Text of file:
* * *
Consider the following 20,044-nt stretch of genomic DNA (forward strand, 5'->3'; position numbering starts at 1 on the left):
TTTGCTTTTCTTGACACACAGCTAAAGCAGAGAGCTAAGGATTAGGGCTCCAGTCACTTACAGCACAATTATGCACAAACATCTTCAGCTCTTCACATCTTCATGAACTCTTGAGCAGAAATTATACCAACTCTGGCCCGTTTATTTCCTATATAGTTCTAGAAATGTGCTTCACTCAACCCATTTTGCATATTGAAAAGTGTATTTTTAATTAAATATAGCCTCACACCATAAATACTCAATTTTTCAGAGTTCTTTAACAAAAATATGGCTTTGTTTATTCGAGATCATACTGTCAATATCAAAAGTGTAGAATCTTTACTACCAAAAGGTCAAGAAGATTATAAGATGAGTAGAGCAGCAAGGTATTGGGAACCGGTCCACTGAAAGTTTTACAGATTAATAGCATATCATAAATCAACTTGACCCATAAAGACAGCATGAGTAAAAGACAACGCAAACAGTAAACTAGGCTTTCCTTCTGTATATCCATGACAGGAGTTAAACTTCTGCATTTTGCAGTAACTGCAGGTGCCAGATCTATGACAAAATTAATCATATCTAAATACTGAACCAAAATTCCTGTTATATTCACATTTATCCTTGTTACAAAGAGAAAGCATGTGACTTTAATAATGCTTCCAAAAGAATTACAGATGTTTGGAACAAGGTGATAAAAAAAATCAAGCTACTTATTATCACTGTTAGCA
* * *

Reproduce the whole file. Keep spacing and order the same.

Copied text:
Consider the following 20,044-nt stretch of genomic DNA (forward strand, 5'->3'; position numbering starts at 1 on the left):
TTTGCTTTTCTTGACACACAGCTAAAGCAGAGAGCTAAGGATTAGGGCTCCAGTCACTTACAGCACAATTATGCACAAACATCTTCAGCTCTTCACATCTTCATGAACTCTTGAGCAGAAATTATACCAACTCTGGCCCGTTTATTTCCTATATAGTTCTAGAAATGTGCTTCACTCAACCCATTTTGCATATTGAAAAGTGTATTTTTAATTAAATATAGCCTCACACCATAAATACTCAATTTTTCAGAGTTCTTTAACAAAAATATGGCTTTGTTTATTCGAGATCATACTGTCAATATCAAAAGTGTAGAATCTTTACTACCAAAAGGTCAAGAAGATTATAAGATGAGTAGAGCAGCAAGGTATTGGGAACCGGTCCACTGAAAGTTTTACAGATTAATAGCATATCATAAATCAACTTGACCCATAAAGACAGCATGAGTAAAAGACAACGCAAACAGTAAACTAGGCTTTCCTTCTGTATATCCATGACAGGAGTTAAACTTCTGCATTTTGCAGTAACTGCAGGTGCCAGATCTATGACAAAATTAATCATATCTAAATACTGAACCAAAATTCCTGTTATATTCACATTTATCCTTGTTACAAAGAGAAAGCATGTGACTTTAATAATGCTTCCAAAAGAATTACAGATGTTTGGAACAAGGTGATAAAAAAAATCAAGCTACTTATTATCACTGTTAGCA